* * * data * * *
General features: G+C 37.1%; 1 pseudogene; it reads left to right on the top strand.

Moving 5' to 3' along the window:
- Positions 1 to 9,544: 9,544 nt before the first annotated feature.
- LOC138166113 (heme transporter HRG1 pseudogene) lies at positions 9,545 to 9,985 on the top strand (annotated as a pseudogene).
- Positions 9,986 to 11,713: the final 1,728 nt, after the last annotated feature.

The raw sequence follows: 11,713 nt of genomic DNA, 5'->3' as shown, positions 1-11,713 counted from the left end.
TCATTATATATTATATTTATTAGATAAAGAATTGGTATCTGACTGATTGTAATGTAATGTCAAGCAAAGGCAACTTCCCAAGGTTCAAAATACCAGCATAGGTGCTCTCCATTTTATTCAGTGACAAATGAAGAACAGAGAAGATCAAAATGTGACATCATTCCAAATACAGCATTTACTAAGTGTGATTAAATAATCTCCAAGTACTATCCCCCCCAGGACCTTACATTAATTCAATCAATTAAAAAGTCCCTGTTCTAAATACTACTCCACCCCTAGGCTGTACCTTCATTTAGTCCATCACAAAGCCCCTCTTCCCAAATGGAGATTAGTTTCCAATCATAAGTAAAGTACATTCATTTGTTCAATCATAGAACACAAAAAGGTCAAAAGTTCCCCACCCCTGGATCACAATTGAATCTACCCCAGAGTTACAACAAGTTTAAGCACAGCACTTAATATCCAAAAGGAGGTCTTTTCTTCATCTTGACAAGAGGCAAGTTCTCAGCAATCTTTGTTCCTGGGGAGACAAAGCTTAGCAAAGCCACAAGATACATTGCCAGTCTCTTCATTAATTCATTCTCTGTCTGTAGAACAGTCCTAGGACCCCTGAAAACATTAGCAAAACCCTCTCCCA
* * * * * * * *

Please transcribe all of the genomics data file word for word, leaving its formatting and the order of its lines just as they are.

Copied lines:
General features: G+C 37.1%; 1 pseudogene; it reads left to right on the top strand.

Moving 5' to 3' along the window:
- Positions 1 to 9,544: 9,544 nt before the first annotated feature.
- LOC138166113 (heme transporter HRG1 pseudogene) lies at positions 9,545 to 9,985 on the top strand (annotated as a pseudogene).
- Positions 9,986 to 11,713: the final 1,728 nt, after the last annotated feature.

The raw sequence follows: 11,713 nt of genomic DNA, 5'->3' as shown, positions 1-11,713 counted from the left end.
TCATTATATATTATATTTATTAGATAAAGAATTGGTATCTGACTGATTGTAATGTAATGTCAAGCAAAGGCAACTTCCCAAGGTTCAAAATACCAGCATAGGTGCTCTCCATTTTATTCAGTGACAAATGAAGAACAGAGAAGATCAAAATGTGACATCATTCCAAATACAGCATTTACTAAGTGTGATTAAATAATCTCCAAGTACTATCCCCCCCAGGACCTTACATTAATTCAATCAATTAAAAAGTCCCTGTTCTAAATACTACTCCACCCCTAGGCTGTACCTTCATTTAGTCCATCACAAAGCCCCTCTTCCCAAATGGAGATTAGTTTCCAATCATAAGTAAAGTACATTCATTTGTTCAATCATAGAACACAAAAAGGTCAAAAGTTCCCCACCCCTGGATCACAATTGAATCTACCCCAGAGTTACAACAAGTTTAAGCACAGCACTTAATATCCAAAAGGAGGTCTTTTCTTCATCTTGACAAGAGGCAAGTTCTCAGCAATCTTTGTTCCTGGGGAGACAAAGCTTAGCAAAGCCACAAGATACATTGCCAGTCTCTTCATTAATTCATTCTCTGTCTGTAGAACAGTCCTAGGACCCCTGAAAACATTAGCAAAACCCTCTCCCA